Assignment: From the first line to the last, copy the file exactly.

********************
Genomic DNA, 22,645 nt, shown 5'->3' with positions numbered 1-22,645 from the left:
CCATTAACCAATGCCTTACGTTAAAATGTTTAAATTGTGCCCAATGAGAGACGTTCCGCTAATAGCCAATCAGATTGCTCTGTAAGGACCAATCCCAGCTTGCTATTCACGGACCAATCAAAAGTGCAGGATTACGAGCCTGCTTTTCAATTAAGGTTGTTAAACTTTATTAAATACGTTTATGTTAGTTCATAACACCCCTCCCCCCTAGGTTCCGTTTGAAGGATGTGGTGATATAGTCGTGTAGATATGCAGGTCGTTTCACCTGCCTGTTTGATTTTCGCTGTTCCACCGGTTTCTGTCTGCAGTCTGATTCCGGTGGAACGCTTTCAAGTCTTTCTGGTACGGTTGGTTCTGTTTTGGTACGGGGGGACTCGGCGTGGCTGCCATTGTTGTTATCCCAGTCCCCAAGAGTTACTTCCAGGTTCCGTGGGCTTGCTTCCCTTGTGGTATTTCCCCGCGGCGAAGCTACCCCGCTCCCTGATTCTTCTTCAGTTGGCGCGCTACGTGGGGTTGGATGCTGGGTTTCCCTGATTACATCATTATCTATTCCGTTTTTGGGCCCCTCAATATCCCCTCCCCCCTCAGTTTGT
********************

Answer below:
Genomic DNA, 22,645 nt, shown 5'->3' with positions numbered 1-22,645 from the left:
CCATTAACCAATGCCTTACGTTAAAATGTTTAAATTGTGCCCAATGAGAGACGTTCCGCTAATAGCCAATCAGATTGCTCTGTAAGGACCAATCCCAGCTTGCTATTCACGGACCAATCAAAAGTGCAGGATTACGAGCCTGCTTTTCAATTAAGGTTGTTAAACTTTATTAAATACGTTTATGTTAGTTCATAACACCCCTCCCCCCTAGGTTCCGTTTGAAGGATGTGGTGATATAGTCGTGTAGATATGCAGGTCGTTTCACCTGCCTGTTTGATTTTCGCTGTTCCACCGGTTTCTGTCTGCAGTCTGATTCCGGTGGAACGCTTTCAAGTCTTTCTGGTACGGTTGGTTCTGTTTTGGTACGGGGGGACTCGGCGTGGCTGCCATTGTTGTTATCCCAGTCCCCAAGAGTTACTTCCAGGTTCCGTGGGCTTGCTTCCCTTGTGGTATTTCCCCGCGGCGAAGCTACCCCGCTCCCTGATTCTTCTTCAGTTGGCGCGCTACGTGGGGTTGGATGCTGGGTTTCCCTGATTACATCATTATCTATTCCGTTTTTGGGCCCCTCAATATCCCCTCCCCCCTCAGTTTGT